While living in Manchester, I have had the opportunity to further understand the English business culture. Beyond learning about business practices in my classes, I have had the opportunity to network with English business professionals. My first chance came when I attended a banquet for North American students this past October. I arrived with other American exchange students who I had met during my first month in Manchester. None of us knew what to expect before attending the event, and only knew that food would be provided. When we arrived, we started conversing with other exchange students from all over the U.S. and Canada. We talked about how we had been enjoying our time in Manchester so far, but were still getting used to the culture. All of us missed home to a small extent, but were eager to make travel plans. It was refreshing to find that a lot of the other American exchange students felt the same way I did after being away for a month.
During this banquet, I was able to speak with a couple of University of Manchester recruiters who gave me some insight into English business culture. A couple of other American exchange students and I started asking them basic questions about restaurants and other attractions in Manchester. After this basic small talk about things to do in Manchester, one of the recruiters talked about his business trips to America, and about the differences that he sees in the two cultures. He mentioned that business professionals in England are more reserved than those in America. He found the young professionals in America to be more outgoing and more likely to strike up a conversation with someone they don’t know. I think this observation extends beyond business people and is an accurate distinction between the English and Americans in general. Despite this difference, he mentioned that he believes that business is conducted in a similar fashion in both countries.
I was also able to speak with one of the generous benefactors who makes exchange at the University of Manchester possible. I did not know this when I had first approached her and was surprised to find out that she wasn’t a professor. Speaking with her gave me insight into her reasons for donating to the exchange program specifically. One of the main reasons that she gave was that she believed that global experiences drastically enhance a student’s education. She came across as very genuine and interested in hearing about my reasons for choosing to study in Manchester. Although we only spoke briefly, I am glad that I was able to meet one of the people in Manchester who has allowed me to have the best three months of my life.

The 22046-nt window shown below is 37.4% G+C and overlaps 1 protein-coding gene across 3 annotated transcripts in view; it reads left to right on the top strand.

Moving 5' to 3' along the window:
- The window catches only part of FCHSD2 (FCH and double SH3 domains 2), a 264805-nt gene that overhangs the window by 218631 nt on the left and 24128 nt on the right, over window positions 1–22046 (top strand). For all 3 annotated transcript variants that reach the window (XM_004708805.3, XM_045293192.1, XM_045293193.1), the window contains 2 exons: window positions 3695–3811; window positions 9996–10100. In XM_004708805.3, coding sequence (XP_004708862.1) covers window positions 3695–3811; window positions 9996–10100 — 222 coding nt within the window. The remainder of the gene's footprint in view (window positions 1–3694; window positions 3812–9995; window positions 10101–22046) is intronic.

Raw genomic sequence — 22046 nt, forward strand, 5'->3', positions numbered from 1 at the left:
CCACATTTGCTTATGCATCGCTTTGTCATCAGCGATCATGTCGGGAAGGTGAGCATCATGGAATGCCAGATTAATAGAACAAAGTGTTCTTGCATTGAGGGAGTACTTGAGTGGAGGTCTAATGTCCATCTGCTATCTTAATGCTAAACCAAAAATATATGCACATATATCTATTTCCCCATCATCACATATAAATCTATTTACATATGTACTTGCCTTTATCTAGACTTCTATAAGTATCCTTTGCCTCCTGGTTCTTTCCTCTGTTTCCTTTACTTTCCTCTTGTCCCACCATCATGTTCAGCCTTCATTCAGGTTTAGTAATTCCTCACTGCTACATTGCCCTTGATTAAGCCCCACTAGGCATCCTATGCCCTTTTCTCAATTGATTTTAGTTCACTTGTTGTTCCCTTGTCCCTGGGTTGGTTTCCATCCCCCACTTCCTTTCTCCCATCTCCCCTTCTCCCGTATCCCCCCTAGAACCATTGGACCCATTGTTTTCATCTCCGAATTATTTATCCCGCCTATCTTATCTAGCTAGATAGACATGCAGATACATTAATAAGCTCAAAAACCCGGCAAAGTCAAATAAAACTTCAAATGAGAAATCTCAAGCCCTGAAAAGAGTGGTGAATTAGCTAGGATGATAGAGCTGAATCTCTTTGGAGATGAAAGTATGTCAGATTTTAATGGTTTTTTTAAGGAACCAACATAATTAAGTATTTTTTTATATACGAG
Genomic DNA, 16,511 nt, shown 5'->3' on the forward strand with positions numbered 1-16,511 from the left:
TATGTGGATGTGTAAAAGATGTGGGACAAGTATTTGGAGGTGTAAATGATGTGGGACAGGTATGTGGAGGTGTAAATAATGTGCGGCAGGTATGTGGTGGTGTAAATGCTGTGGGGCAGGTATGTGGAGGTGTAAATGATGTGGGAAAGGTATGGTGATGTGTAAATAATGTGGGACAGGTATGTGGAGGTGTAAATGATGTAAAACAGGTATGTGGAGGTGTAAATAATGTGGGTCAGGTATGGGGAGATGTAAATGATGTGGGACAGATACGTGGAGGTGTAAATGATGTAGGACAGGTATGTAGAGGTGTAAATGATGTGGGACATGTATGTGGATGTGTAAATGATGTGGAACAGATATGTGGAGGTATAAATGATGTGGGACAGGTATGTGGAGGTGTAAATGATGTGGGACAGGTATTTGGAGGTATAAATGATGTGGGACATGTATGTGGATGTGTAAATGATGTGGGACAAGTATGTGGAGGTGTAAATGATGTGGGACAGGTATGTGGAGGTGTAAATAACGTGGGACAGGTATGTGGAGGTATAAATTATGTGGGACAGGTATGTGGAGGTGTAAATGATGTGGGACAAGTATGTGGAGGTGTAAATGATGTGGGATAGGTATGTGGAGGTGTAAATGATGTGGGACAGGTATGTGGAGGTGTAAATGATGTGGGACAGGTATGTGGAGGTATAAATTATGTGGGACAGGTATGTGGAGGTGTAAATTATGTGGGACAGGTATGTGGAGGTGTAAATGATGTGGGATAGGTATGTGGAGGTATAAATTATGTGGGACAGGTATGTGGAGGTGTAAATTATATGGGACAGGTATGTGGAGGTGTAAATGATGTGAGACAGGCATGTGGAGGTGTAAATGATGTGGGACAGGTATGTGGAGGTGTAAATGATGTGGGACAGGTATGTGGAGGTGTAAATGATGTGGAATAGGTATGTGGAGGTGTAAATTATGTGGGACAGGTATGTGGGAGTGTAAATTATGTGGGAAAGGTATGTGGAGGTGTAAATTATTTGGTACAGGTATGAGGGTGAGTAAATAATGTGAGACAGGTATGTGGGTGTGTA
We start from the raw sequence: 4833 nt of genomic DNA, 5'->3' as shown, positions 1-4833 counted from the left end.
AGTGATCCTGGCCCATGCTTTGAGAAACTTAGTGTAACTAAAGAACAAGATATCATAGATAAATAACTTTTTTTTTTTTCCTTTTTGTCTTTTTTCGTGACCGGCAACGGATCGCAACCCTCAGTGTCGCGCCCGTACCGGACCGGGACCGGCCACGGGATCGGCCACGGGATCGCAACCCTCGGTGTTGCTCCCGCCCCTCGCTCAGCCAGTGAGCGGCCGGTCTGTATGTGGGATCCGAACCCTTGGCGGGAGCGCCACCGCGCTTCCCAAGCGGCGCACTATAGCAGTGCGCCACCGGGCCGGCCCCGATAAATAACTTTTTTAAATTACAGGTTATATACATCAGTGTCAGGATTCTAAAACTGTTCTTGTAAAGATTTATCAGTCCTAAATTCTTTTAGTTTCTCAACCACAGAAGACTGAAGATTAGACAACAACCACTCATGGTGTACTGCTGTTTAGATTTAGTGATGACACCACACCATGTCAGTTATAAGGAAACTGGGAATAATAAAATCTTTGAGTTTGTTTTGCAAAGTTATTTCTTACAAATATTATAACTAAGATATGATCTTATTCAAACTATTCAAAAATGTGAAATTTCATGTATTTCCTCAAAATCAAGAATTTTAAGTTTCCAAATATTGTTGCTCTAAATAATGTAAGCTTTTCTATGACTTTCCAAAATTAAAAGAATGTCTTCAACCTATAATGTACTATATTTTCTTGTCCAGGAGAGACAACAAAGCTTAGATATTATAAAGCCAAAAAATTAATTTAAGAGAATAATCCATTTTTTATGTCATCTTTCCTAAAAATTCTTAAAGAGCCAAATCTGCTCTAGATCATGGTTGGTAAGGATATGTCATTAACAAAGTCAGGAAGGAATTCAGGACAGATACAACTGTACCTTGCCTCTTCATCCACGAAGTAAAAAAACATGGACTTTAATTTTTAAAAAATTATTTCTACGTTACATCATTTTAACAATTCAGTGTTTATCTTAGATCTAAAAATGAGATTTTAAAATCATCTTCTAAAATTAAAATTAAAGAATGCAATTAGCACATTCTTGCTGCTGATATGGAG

My business classes provided insight into how important America is to international business. I realized this when every single one of my business professors mentioned the U.S. during lecture in a positive business context. What I concluded from this is that the U.S is an extremely powerful force in the business world. This could be due to the fact that there are many American corporations are operating abroad. England is not nearly as relevant in my Fisher classes, but it is difficult to say whether this is due to a lack of large companies in England or a more U.S. focused curriculum. One way in which I was able to see how business is conducted in England is through shopping. Every grocery store that I shopped at charged people for grocery bags. This encouraged people to bring their own. Although this is minor, I think that it demonstrates the environmental awareness in England’s business community. Another small difference that I noticed was that British stores are much smaller. There are less one stop shop places in England, which made weekly grocery shopping more challenging.